By Paul Robbins
WAPA’s annual Fall Protection Train-the-Trainer meeting was held the first week of March in Boulder City, Nevada, and at the nearby Mead Substation. At this event, fall protection trainers and specialists from throughout the organization discussed and received updates on upcoming changes to the Fall Protection Program.
The changes are based on a review of equipment and safety standards published by both the Occupational Safety and Health Administration and the American National Standards Institute. Attendees discussed how the standards would affect guidance and changes to the Power System Maintenance Manual.
A third-party contractor presented a four-hour training course to attendees, examining the origins of fall protection and progress made over the years by OSHA and ANSI to protect employees. There was a hands-on segment allowing attendees to examine different types of fall protection and arrest equipment.
Participants were instructed on proper equipment use and what to evaluate during a safety inspection. They were then given the opportunity to show their own personal fall-arrest gear to the instructor, who inspected each piece of equipment and addressed important issues related to them.
Other topics included the effects of shock loading after equipment is engaged during a fall, actions that might render equipment unusable, common equipment misuse and misadjustments that might lead to incidents, injuries and fatalities.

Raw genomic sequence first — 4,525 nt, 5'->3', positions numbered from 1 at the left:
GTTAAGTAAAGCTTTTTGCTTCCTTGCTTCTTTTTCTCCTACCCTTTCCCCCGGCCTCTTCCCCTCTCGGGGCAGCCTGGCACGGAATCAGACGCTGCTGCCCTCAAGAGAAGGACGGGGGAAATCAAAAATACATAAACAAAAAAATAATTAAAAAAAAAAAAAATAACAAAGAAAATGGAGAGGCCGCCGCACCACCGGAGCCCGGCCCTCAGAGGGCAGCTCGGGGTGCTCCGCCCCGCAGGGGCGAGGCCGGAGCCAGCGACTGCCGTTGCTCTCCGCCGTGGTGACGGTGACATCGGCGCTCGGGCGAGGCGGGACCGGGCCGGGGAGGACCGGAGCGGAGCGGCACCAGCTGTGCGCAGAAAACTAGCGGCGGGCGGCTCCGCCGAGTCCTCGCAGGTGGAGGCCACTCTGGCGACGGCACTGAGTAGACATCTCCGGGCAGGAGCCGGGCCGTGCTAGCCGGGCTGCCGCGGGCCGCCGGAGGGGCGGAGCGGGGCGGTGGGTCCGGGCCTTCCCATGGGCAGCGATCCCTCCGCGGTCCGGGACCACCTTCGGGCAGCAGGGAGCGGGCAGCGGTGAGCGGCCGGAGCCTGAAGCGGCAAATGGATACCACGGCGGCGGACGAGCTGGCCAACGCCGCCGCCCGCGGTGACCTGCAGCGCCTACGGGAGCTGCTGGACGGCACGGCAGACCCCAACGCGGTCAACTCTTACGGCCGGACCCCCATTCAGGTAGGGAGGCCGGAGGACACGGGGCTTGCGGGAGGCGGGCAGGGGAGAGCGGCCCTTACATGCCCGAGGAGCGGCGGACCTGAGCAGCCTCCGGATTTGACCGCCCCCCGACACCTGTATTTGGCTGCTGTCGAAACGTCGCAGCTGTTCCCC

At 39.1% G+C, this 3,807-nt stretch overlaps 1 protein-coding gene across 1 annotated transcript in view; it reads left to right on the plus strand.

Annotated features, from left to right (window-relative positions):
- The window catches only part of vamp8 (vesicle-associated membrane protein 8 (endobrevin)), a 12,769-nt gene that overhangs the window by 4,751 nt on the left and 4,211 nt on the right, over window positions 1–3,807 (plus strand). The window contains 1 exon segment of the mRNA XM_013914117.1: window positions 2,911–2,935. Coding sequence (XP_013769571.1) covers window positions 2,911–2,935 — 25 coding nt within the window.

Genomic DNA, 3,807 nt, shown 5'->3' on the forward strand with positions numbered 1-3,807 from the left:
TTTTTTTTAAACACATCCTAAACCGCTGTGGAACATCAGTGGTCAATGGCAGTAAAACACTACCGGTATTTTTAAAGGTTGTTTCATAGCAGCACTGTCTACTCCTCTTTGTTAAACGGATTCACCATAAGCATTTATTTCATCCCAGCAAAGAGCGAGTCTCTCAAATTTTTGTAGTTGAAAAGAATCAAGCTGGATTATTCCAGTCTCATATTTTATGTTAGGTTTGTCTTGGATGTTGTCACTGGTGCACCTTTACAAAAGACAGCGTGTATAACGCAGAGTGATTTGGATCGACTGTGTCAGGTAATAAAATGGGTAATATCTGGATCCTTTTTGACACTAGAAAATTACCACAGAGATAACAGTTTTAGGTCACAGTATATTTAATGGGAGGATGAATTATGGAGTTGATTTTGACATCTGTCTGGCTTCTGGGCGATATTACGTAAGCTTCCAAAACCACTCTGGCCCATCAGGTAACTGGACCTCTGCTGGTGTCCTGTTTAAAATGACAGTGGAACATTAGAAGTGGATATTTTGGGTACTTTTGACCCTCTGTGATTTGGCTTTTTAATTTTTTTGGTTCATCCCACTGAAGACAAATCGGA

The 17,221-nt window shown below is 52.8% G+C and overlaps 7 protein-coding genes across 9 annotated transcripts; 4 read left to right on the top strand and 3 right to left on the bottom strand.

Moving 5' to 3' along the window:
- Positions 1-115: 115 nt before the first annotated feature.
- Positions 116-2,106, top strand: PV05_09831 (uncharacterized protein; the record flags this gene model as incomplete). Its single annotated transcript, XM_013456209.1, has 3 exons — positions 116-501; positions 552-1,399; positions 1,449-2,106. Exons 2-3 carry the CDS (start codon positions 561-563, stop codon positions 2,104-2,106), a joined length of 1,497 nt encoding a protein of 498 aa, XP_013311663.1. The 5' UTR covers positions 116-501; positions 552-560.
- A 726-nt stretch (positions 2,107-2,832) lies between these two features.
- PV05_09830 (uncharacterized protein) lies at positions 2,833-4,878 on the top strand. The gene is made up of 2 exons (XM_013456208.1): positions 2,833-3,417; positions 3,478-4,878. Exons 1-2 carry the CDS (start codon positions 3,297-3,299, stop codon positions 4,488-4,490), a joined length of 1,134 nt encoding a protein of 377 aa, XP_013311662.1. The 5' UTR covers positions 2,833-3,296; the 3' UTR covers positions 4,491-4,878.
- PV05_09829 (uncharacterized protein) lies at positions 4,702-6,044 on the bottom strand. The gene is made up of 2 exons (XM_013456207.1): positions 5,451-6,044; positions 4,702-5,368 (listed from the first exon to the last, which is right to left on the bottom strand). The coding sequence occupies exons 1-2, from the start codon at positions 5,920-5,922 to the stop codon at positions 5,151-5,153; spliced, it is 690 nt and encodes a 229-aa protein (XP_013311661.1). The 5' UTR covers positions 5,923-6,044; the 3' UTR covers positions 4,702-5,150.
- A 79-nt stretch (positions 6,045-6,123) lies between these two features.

The climbing portion of the event took place at the Mead Substation Training Yard. All attendees completed the climbing requirement, which included activities such as on-site equipment inspections, developing job hazard analyses and climbing structures typical of each craft. Attendees also performed self-rescue exercises and rescues of a weighted manikin from various climbing scenarios.
Safety and Occupational Health Manager Ed Crowson, who also serves as Fall Protection Committee chairperson, coordinated the event and was impressed by attendees.
“Our trainers and specialists are highly motivated and knowledgeable of their craft and fall protection equipment and requirements,” Crowson said. “Having these extremely qualified persons involved at the right level is enormously important to ensuring the success of the Fall Protection Program.”
Crowson added that those involved are innovative in resolving issues and implementing new approaches. This is important as they are directly responsible for ensuring that craftspeople entering WAPA’s workforce are properly trained and provided a safe work environment.
Several trainers returned to Mead Substation the following week to provide Initial Fall Protection Training to new employees. The new personnel were required to take the training in order to become qualified climbers. The initial training began with a detailed review of the Power System Maintenance Manual and was followed by a written test. The testing and discussion process ensured that new employees had a thorough understanding of WAPA’s Fall Protection Program.
After the new employees received instruction on craft-specific site safety and job hazard analysis briefings, they inspected and put on their fall protection equipment and climbed structures associated with their particular areas of expertise. Each craft also performed rescue and self-rescue procedures.
“I am impressed with the process that we have in place and the quality of all personnel involved,” Crowson said. “Our future goal is to continue on and expand on the quality of the experience for everyone involved.”
Note: Robbins is a technical writer who works under the Wyandotte Services contract.
WAPA linemen, electricians and electronic communications craftsmen are required to complete fall
protection training annually.